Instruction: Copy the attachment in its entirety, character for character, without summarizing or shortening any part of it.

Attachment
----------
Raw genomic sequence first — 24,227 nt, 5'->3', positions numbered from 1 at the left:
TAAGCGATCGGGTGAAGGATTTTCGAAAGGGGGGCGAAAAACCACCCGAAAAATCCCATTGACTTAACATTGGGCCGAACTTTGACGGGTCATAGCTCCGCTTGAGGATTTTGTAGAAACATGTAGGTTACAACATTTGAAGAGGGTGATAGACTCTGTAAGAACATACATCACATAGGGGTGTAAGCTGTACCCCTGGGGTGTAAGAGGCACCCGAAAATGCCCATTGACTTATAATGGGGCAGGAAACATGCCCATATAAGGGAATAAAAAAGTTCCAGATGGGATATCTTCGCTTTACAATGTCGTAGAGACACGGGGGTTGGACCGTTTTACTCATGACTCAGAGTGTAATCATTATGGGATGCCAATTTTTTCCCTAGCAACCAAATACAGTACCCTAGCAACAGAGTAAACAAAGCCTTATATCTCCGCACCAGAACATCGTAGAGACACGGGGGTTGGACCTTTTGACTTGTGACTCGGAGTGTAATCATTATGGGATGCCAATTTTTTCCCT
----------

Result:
Raw genomic sequence first — 24,227 nt, 5'->3', positions numbered from 1 at the left:
TAAGCGATCGGGTGAAGGATTTTCGAAAGGGGGGCGAAAAACCACCCGAAAAATCCCATTGACTTAACATTGGGCCGAACTTTGACGGGTCATAGCTCCGCTTGAGGATTTTGTAGAAACATGTAGGTTACAACATTTGAAGAGGGTGATAGACTCTGTAAGAACATACATCACATAGGGGTGTAAGCTGTACCCCTGGGGTGTAAGAGGCACCCGAAAATGCCCATTGACTTATAATGGGGCAGGAAACATGCCCATATAAGGGAATAAAAAAGTTCCAGATGGGATATCTTCGCTTTACAATGTCGTAGAGACACGGGGGTTGGACCGTTTTACTCATGACTCAGAGTGTAATCATTATGGGATGCCAATTTTTTCCCTAGCAACCAAATACAGTACCCTAGCAACAGAGTAAACAAAGCCTTATATCTCCGCACCAGAACATCGTAGAGACACGGGGGTTGGACCTTTTGACTTGTGACTCGGAGTGTAATCATTATGGGATGCCAATTTTTTCCCT